On Monday, I mentioned some resources for learning more about Reformed Theology. Included in that was a brief discussion of some resources on TULIP. If you’re familiar with the acronym, you’ll know that the L can be the most contentious. I’ve known people who claimed to be 4 point Calvinists, and the missing point was the L. Perhaps due to an unfortunate label, limited atonement can be hard to swallow. I’ve hoped to be able to work through From Heaven He Came and Sought Her, but it keeps getting pushed to the backburner.
In the near future, I’m much more likely to read Perspectives on The Extent of The Atonement: 3 Views that B&H Academic graciously sent me. One of the editors, Andy Naselli has a nice overview of the book on his blog. There, you’ll find the table of contents and a video, as well as the link to the Introduction, written by the other editor Mark Snoeberger. Naselli wrote the Conclusion, which includes the list I’m posting here. It is adapted from a journal article that Naselli wrote about John Owen’s The Death of Death in the Death of Christ (a book I’ve blogged about here).
Since discussing the extent of the atonement, whether it is general, particular, or has multiple intentions can be tricky to do irenically (which is ironic I suppose), here are Naselli’s tongue-in-cheek ways to make it more difficult (217-227, with some modification of verb tenses):
- Uncharitably denigrate other positions
- Set up and tear down straw men
- View other evangelical views as heresy
- Insufficiently define a personal position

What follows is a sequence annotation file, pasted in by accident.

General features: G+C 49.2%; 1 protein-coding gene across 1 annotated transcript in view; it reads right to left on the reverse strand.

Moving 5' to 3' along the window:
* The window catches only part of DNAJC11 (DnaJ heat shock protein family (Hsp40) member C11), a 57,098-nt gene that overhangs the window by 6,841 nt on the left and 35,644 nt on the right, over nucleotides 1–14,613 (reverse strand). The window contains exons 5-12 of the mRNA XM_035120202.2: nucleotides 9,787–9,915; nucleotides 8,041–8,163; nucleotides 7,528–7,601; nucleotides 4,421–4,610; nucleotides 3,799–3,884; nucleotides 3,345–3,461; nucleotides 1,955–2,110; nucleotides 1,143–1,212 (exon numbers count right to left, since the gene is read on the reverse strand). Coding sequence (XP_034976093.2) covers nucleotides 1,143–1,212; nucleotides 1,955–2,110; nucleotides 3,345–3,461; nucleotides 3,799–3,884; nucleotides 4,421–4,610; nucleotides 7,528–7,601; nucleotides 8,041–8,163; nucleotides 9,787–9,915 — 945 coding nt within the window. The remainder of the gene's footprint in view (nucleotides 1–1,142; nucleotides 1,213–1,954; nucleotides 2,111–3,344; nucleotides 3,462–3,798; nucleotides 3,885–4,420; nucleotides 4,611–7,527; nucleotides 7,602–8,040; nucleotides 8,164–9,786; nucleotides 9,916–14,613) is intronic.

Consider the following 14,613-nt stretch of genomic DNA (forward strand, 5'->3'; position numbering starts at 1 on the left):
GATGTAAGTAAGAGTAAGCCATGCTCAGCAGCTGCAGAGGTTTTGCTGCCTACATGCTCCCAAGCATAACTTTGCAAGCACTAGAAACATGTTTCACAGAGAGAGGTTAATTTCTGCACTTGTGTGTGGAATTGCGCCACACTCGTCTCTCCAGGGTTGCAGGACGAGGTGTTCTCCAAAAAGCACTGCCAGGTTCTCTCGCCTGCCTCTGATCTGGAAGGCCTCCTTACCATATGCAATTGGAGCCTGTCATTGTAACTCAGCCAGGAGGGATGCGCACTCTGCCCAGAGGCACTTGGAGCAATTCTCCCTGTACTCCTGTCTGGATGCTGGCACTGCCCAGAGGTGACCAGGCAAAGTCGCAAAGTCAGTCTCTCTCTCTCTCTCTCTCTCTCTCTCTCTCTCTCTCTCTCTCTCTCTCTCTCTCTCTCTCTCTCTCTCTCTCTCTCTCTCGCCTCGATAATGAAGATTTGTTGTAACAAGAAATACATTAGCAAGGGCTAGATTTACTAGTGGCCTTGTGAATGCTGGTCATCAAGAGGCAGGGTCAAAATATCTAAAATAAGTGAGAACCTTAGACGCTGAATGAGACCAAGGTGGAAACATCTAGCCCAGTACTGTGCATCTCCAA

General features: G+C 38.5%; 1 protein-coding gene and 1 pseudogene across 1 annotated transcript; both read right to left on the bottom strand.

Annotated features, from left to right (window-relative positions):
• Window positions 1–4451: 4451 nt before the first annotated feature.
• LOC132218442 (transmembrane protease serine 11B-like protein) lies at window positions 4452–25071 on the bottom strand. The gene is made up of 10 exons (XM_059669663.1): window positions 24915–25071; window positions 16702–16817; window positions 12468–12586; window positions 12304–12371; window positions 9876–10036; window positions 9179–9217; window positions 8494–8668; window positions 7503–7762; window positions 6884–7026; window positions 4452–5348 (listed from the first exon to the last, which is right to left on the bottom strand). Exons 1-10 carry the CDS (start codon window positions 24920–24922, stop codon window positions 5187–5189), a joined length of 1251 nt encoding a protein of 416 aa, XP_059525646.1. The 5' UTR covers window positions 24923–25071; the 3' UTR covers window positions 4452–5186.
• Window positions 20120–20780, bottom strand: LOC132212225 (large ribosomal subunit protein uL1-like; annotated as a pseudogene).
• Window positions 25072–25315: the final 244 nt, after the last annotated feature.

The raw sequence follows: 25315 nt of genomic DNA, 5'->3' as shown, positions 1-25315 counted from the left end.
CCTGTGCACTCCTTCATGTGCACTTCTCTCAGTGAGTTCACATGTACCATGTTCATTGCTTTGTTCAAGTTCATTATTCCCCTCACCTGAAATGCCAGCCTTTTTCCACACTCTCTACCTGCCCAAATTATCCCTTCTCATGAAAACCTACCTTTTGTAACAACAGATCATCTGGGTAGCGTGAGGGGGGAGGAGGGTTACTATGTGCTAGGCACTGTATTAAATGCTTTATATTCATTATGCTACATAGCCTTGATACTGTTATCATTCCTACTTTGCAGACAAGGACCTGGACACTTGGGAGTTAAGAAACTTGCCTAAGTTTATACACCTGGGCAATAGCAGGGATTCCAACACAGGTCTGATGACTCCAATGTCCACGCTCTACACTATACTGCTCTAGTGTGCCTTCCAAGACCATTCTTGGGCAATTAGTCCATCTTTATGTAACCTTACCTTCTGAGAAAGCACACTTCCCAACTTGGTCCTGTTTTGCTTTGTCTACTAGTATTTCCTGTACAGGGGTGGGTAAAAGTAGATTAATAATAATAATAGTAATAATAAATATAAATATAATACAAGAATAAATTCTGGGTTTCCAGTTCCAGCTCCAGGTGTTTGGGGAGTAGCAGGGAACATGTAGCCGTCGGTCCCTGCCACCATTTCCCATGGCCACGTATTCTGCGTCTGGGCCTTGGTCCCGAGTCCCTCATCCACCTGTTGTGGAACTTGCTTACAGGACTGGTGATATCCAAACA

- Overemphasize the importance of the atonement’s extent
- Assume that only non-Calvinists can tell a non-Christian “God loves you” or “Jesus died for you”
- Require that others adhere to a particular view when flexibility is appropriate
- Give the impression that complete understanding is possible regarding the extent of the atonement
- Hold a personal position with sinful pride
Some of these should be common sense to avoid in theological discussion, but you’d be surprised how quickly things like that get lost once it turns to a debate. Denigrating others, charging them with heresy, and holding a position pridefully have no place in this discussion. And neither does sloppy thinking and explanations. Particularly helpful in this regard is Naselli’s warning about the phrasing “sufficient for all, efficient for some” which virtually everyone in the discussion can agree to because they explain it differently. We can and should do better in explaining how our views are both theologically coherent and biblically correspondent (see Snoeberger’s Introduction for how these concepts, which come from Van Til, are put to use).
All in all, if you’re looking to dig into this on-going discussion, this is a book to grab. Trueman is a solid defender of limited, or definite atonement. Likewise, Grant Osborne does well representing an Arminian general atonement view. Lastly, John Hammett’s multiple intention view, which has precursors in William G. T. Shedd, provides a kind of middle ground (think universal atonement, yet particular redemption, to borrow from Shedd). Like every good multi-view book, the authors critique each other along the way (Thomas McCall has to do some pinch-hitting for Osborne because of the latter’s health difficulties). And while I’m partial to definite atonement and want to really understand it more fully via From Heaven He Came and Sought Her, this is a good resource to understand it in light of other evangelically faithful positions.